There are stark differences in the lived realities of men and women, and sometimes, you just need to listen to learn about gender, as I discovered with my students this semester.
It was nearing the end of my First Year Seminar, which of course I’d given the theme of fairy tales, on the premise that we’d cover all the usual FYS mandates—reading, writing, critical thinking, public speaking—through my chosen lens. We’d covered the history of Western fairy tales and moved into some modern adaptations, and we were halfway through reading the most-excellent novel Cinderella Is Dead by Kalynn Bayron. The novel asks questions about who deserves that classic happily-ever-after based on gender, sexuality, race, and more.
So I decided to do a fun little exercise with my students.
I put them in different groups than the ones they normally sit with, and then I asked them to talk about the following: when was a time they felt included because of their gender.
As I roamed around the room, answers were pretty much as I’d expected: in hobby and sports groups, on shopping trips for particular items, and so on.
The next part of the prompt was: when was a time they felt excluded because of their gender.
Conversations died down, and picked up again, and kept going until I asked people to share what they’d been talking about with the whole class.
And this is when the differences in gendered realities emerged.
It started innocuously enough, with the women in the class talking about constraints they felt they faced in the gym or on sports teams. They didn’t like working out in the parts of the gym on campus where it was mostly the heavier weight racks, where guys grunted and dropped the weights with loud clangs.
And I didn’t even know this: that area, in our campus gym, is nicknamed the Kennel. Which, on the one hand, is a lovely bit of folkspeech and obviously reflects that we’re the Butler Bulldogs. But on the other hand, there are some negative connotations, which I’m not sure I have time to unpack in this post.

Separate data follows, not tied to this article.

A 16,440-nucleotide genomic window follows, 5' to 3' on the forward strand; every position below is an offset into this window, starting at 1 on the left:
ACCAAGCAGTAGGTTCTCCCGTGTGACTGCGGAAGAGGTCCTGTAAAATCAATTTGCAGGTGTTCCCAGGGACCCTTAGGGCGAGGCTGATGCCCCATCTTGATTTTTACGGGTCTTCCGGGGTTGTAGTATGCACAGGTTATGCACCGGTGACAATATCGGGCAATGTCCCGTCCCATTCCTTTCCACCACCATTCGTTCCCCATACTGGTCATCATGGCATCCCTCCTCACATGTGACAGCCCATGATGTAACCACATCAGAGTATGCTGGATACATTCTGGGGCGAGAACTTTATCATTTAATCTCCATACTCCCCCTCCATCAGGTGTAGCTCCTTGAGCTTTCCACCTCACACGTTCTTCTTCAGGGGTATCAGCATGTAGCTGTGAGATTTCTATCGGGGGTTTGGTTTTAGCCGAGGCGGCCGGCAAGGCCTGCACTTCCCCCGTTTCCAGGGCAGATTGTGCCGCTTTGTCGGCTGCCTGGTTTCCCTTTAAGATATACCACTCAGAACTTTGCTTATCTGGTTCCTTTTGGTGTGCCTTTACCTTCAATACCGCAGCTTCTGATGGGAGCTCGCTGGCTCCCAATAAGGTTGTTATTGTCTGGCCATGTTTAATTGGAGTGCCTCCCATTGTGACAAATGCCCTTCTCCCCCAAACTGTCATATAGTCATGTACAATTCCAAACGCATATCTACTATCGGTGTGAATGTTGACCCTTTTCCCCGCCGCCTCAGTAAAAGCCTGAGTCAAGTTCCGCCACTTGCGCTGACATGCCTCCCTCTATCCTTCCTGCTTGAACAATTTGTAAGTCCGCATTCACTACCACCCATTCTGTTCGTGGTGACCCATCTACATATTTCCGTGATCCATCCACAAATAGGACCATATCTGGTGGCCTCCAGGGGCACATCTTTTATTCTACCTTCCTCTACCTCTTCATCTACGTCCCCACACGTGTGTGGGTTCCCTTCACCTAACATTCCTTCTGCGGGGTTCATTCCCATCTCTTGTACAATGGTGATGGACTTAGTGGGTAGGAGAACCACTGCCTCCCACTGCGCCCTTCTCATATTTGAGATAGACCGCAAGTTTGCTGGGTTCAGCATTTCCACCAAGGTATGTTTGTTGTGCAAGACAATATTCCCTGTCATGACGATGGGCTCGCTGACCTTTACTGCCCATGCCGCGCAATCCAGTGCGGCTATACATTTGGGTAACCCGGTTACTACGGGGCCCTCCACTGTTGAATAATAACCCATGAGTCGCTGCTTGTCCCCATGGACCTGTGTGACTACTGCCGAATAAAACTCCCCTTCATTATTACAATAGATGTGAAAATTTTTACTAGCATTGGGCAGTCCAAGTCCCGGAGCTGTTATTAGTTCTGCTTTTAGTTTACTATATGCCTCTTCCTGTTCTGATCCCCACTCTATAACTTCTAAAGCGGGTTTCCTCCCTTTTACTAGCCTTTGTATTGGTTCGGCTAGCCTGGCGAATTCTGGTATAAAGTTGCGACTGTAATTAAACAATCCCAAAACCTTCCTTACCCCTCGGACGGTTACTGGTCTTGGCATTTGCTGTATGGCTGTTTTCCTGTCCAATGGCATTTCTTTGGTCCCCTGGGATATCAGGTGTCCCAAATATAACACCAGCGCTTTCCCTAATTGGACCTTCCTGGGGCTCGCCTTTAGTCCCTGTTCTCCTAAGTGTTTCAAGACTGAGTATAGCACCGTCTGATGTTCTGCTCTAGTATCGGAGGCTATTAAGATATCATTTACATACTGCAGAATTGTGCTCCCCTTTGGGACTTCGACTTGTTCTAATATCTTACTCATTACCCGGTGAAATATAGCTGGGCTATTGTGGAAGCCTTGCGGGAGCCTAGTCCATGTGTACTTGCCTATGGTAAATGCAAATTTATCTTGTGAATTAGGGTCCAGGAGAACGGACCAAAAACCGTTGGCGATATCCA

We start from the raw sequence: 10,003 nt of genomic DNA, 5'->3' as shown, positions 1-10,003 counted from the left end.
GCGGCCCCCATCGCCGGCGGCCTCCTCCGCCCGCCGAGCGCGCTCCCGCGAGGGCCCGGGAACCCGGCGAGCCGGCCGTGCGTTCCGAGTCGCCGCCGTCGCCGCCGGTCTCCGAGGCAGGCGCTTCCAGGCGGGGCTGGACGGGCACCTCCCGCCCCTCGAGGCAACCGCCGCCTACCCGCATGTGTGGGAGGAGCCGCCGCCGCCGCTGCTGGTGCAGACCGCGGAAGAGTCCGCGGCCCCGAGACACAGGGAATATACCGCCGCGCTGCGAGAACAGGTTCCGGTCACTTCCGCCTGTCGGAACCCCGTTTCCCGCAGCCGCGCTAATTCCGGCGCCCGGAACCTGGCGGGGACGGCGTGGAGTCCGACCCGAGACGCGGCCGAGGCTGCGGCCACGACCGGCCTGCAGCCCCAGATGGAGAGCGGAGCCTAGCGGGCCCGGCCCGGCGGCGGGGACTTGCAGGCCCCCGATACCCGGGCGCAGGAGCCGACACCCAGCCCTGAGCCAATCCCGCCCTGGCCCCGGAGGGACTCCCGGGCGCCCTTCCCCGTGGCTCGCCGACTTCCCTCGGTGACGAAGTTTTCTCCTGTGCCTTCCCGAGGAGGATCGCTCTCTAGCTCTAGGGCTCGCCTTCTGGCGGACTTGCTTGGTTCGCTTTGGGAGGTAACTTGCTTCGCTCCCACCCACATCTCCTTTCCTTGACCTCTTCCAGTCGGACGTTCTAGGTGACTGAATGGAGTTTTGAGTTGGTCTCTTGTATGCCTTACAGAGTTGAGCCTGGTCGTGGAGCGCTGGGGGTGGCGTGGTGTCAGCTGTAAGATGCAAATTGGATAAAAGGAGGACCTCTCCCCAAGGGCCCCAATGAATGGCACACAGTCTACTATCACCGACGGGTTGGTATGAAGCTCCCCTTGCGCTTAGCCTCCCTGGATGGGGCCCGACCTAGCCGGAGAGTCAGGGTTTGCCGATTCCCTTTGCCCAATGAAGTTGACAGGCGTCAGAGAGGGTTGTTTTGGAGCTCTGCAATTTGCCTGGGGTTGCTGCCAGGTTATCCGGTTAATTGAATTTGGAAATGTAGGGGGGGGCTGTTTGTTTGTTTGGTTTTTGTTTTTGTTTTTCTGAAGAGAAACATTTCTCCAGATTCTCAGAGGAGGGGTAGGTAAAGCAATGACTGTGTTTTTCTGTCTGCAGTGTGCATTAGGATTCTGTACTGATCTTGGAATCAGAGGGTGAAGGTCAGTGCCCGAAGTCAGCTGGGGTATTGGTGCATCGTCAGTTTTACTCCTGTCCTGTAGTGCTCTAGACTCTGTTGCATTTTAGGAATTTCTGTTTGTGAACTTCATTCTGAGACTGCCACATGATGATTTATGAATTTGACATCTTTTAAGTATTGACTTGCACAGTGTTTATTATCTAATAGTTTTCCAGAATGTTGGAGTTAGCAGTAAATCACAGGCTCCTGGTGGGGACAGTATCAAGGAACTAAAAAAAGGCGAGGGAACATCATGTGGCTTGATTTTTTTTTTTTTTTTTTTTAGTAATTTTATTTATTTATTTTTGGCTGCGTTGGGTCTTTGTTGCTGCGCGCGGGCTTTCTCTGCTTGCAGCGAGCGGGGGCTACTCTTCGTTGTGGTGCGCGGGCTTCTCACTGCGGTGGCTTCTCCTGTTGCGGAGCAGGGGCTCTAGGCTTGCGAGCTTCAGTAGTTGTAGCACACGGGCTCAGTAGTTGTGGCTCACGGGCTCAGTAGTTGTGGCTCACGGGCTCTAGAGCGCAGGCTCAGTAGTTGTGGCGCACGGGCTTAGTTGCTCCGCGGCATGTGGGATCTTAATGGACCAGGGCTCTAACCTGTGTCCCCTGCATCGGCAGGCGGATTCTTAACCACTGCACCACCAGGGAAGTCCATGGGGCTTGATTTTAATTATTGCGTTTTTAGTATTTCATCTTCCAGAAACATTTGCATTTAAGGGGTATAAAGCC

My female students, as a whole, talked about fear. They didn’t always name it as such, though. They talked about conspicuously being on the phone with someone while walking back to their dorms from a late-night study session. They spoke of holding their keys spiky-like in their hands while on public transit. They avoided using public transportation whenever possible, too. They talked about pestering friends to come with them on short or long road trips so they wouldn’t have to travel alone.
The male students had these looks on their faces, somewhere between confusion and disbelief. I encouraged everyone to listen and learn, and I hope they took to heart the lesson that their female peers, so alike them in dozens of ways, live completely different lives based on this one axis.
This is why I teach about gender every opportunity I get: to combat the idea that we are living in a postfeminist society, one where feminism has “won” and all gender/sexual oppression has ended and YAY we’re living in a perfect world now!
Clearly, this is not true.
But I think it’s easy for even people who are clued into the struggle to assume that, oh, it’s not that bad, we’re still fighting for things like abortion access and we’re fighting against the wage gap, but like, on a daily basis, it’s not that bad.
Y’all, it IS that bad. Young women live in fear and must be constantly vigilant, in large part because they know that if something happens to them – if they’re attacked or robbed or raped – it will be framed as their own fault. Some of my students are afraid to travel alone. Or to travel internationally. This is bad. And it’s not that they’re paranoid; rather, they’re correctly reading the culture, and they know that victim-blaming is woven into the daily fabric of our society even as we’re told that we’re all girl-bosses and it’s all good. It’s not all good.
This is why I’m sick of people saying it’s bullshit to keep talking about gender, to keep promoting feminism, to keep having these conversations. Obviously, these conversations need to be had…and they also need to be had about other major facets of identity that structure people’s daily lives: race, disability, class, religion, and so on. Sometimes one facet will take precedence over another in a given context, and sometimes these facets will layer atop each other, creating more complex and intense forms of oppression (a phenomenon that we call intersectionality; if you haven’t heard of it, Vox had a nice write-up here).
And this is also a major reason why I’m a teacher, why I instigate these kinds of conversations in classrooms where, to put it crassly, I have a captive audience. I know students won’t always agree with me completely, nor should they, but I at least hope they’re open to learning from and listening to their peers.
Since I’m still in teacher-mode despite this semester mostly winding down, I’ll give everyone a little homework, too: find someone who is different from you in some way, and listen to them. You needn’t necessarily hunt down a stranger and selfishly ask for their time; this could mean reading someone’s posts on Twitter or picking up a memoir written by someone who is, in some way, not like you.
I picked gender as the topic of this post, but trust me, it’s worth expanding your mind (and your empathy!) by listening to people who are different from you in a variety of ways. You might expand your worldview in ways you didn’t even know were possible.